• Toby Keith is nowhere near the most prominent entertainer in country music today. I just do not understand the point of this letter.

    Furthermore, why would Rollins assume that working people want to “change their situation”? In today’s world, those who still have factory jobs paying $30,000/year know that they are pretty fortunate. For many (perhaps most) blue-collar workers, their jobs have been outsourced and they have been forced into either unemployment or into taking minimum-wage jobs at McDonalds, Walmart, etc.

       8 likes

    • As stated above, Henry Rollins wrote his letter in 2006-2007. Toby Keith was the best selling artist for the 2000′s decade. So criticizing him for not being topical I think is missing the point.

      By the way, one of the reasons I posted this was to set the context of this video. It was in the midst of going viral, and many people were reacting like it was posted yesterday.

         7 likes

  • Rollins is also forgetting that the relaxation that comes from drowning the day’s hardships has always been at the heart of country music. His criticism here would apply to classic country songs like Moe Bandy’s “Barstool Mountain” or Ronnie Milsap’s “Home Fires Burning”.

       7 likes

  • Lools like another case of trigger trying to use anything somewhat relevant to justify his criticism and disdain for an artist. I by no means love toby but the song referenced would not be criticised if sang by a poorer less mainstream artist. So criticise him for being able to relate. You are right, he should write about being rich and golfing….guy cant win.
    Many great articles on this website….this one is a waste.

       2 likes

    • Rob,

      If that was the case, I would have just posted the video, and not tried to put it in context. I would have not spent the time to research if Toby Keith had responded to it, and then certainly wouldn’t have posted Toby’s response here.

      Unfortunately this video was not accompanied with any description or context. I gave equal time to Toby by including his response, which is something viewers don’t get by watching the video in the raw.

      I have no agenda with Toby Keith, and have actually defended him in the past, like when Ethan Hawke posted a clearly fabricated story about him in Rolling Stone. At the same time, I think Henry made a good point, and I though it would stimulate an interesting discussion here, of which I’m interested in seeing differing viewpoints.

         17 likes

  • As a college educated professional in California, I find Toby Keith’s lack of political correctness quite refreshing. Being around urban cultural elites all the time can be spiritually suffocating. Sure, most of Toby’s songs aren’t classics and were not intended to be. I think of them as an antidote to the stress of modern day life in metropolitan areas, a good Toby song is like a cold beer after a long day’s work. It’s about having a personal life where I can be who I want to be, I don’t have to conform to the social elites, I don’t have to be politically correct or apologize my masculinity, I can be free to be myself.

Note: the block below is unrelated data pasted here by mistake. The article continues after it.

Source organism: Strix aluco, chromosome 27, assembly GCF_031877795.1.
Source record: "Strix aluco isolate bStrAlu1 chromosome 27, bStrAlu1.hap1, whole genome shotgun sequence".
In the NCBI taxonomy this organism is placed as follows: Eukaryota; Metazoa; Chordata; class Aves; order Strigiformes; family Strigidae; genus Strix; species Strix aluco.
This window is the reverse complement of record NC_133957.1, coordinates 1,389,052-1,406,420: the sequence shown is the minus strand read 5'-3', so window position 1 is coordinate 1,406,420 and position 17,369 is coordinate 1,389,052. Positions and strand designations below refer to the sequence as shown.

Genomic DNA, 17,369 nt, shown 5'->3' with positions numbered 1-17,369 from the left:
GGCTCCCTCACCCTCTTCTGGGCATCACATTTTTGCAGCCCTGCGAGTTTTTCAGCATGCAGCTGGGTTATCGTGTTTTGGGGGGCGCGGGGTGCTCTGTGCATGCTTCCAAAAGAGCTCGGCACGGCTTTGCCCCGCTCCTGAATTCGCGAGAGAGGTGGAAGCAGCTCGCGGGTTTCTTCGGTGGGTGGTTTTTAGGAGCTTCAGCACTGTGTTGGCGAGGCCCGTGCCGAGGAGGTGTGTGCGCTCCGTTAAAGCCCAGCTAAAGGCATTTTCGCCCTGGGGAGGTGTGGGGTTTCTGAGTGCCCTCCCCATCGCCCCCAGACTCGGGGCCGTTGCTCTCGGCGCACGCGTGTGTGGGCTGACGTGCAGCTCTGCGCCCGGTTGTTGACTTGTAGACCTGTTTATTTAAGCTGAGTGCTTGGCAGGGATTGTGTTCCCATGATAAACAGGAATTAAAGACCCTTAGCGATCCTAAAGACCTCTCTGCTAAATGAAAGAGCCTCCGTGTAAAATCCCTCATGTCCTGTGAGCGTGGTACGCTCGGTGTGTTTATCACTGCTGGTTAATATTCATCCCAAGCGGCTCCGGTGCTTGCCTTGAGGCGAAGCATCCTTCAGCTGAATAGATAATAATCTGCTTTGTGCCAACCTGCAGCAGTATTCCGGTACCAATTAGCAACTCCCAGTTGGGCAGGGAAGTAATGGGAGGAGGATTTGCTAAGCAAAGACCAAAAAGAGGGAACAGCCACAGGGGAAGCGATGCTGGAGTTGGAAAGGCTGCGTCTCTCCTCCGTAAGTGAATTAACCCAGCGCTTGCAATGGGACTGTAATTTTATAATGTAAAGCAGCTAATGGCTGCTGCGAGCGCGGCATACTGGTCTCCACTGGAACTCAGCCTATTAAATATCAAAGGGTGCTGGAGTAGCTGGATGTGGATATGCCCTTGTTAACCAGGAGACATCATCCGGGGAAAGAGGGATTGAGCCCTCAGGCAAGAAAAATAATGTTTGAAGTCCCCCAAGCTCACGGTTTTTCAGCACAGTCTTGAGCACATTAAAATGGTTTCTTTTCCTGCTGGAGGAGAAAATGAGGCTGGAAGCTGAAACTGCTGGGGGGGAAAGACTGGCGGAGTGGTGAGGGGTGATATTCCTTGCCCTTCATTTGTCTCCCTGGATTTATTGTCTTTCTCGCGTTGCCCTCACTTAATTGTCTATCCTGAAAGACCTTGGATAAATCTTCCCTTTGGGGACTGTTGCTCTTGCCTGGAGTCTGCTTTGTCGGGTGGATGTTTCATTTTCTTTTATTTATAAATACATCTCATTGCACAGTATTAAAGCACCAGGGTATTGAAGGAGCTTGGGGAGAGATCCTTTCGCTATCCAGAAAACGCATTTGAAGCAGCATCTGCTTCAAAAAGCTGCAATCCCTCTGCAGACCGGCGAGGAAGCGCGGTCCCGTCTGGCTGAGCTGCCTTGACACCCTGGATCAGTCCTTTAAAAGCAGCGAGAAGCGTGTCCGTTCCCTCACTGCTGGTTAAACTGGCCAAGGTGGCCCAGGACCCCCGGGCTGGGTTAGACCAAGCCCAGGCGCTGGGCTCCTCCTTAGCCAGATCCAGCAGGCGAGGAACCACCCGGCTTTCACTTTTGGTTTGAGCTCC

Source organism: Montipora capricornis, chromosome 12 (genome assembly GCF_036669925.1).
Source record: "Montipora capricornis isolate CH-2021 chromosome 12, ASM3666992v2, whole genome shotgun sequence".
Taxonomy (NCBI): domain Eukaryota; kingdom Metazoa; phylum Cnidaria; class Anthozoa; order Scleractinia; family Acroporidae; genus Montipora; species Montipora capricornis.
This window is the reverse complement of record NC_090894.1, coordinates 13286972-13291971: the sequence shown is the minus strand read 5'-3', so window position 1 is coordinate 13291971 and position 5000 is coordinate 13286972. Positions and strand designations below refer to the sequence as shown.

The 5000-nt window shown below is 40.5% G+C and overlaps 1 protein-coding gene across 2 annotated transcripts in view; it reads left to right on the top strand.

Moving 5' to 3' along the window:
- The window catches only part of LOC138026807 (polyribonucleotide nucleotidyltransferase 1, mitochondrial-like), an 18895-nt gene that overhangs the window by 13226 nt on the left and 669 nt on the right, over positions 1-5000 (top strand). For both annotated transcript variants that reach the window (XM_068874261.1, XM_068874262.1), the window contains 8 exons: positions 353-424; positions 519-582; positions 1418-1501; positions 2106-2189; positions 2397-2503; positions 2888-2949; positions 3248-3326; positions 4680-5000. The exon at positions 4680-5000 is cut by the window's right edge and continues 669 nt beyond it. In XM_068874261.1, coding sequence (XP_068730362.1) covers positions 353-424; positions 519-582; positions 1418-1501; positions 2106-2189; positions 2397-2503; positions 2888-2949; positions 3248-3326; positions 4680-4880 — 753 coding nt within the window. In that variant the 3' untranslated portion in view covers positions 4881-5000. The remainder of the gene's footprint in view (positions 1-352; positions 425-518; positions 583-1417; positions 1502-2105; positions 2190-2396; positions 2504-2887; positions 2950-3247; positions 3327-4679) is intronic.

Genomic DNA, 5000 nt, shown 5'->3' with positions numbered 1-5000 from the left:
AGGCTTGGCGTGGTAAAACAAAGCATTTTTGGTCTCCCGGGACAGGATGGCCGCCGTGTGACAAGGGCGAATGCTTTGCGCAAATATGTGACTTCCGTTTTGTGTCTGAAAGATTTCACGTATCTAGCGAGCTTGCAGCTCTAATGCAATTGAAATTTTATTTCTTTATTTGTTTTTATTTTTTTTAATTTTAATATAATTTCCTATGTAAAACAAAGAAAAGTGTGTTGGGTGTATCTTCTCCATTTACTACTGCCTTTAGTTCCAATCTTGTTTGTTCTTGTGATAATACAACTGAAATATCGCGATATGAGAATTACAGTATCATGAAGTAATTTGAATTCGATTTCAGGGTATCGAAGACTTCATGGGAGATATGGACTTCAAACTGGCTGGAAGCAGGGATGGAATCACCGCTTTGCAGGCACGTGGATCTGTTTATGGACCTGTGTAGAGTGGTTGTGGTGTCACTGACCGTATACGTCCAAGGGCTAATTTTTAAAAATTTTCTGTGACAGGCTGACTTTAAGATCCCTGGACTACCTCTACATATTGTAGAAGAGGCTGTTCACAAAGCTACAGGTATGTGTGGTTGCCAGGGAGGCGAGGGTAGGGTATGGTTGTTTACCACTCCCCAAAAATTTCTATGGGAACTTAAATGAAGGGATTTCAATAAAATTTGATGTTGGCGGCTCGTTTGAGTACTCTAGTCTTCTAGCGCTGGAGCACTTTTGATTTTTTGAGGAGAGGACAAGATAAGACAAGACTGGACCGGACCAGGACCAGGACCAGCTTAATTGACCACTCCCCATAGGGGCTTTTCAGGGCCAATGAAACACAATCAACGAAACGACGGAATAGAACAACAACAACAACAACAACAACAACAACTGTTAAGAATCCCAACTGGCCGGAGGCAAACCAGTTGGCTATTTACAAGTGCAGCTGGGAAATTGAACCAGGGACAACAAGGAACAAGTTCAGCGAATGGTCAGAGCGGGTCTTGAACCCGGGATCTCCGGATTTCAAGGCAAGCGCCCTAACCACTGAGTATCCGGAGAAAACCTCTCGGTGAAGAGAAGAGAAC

I’m sure some of my “culturally refined” urban colleagues would take issue with some of my favorite tracks to crank up in the car, such as Alabama’s “Mountain Music” and Travis Tritt’s “It’s A Great Day To Be Alive”. These lyrics just capture my lifestyle on a day off, and if that’s not “good enough” for them yuppies in Frisco, well that’s too bad (:

    “I got rice cookin’ in the microwave
    Got a three day beard I don’t plan to shave
    And it’s a goofy thing but I just gotta say, hey
    I’m doin’ alright”

       14 likes

    • My cousin and her family live in Frisco (Texas mind you) and I was utterly shocked and horrified to learn that her home owners association had banned trucks from being parked on the streets or any a persons own dang driveway (seriously?). The rule only applies if you drive something below a Cadillac level truck. Frisco makes me want to puke. Texas is not Texas anymore (unless you visit a smaller town like). Freaking stuck up yuppies.

      Keep in mind when this story came out this man’s truck was a 2 year old 2007 Ford F-150 (heck the sticker price on my 2006 F150 was $38K – so a $38K vehicle isn’t cool enough for these posers?):
      http://www.kvue.com/archive/64970927.html

      After my cousin moved into the neighborhood a year or so ago, the HOA actually sent her a letter thanking her for being a good resident and parking her vehicles inside the garage. I told her “Sorry, I can never visit you. They’ll fine you if I park outside”.

         4 likes

      • A truck ban in Texas, on private property? I am shocked.

           3 likes

        • I’m for it, everyone knows real Texans ride horses, those fake Texans riding around in cars and trucks are just posers!

             4 likes

          • “I’m for it, everyone knows real Texans ride horses, those fake Texans riding around in cars and trucks are just posers! ”

            Glad someone pointed this out : )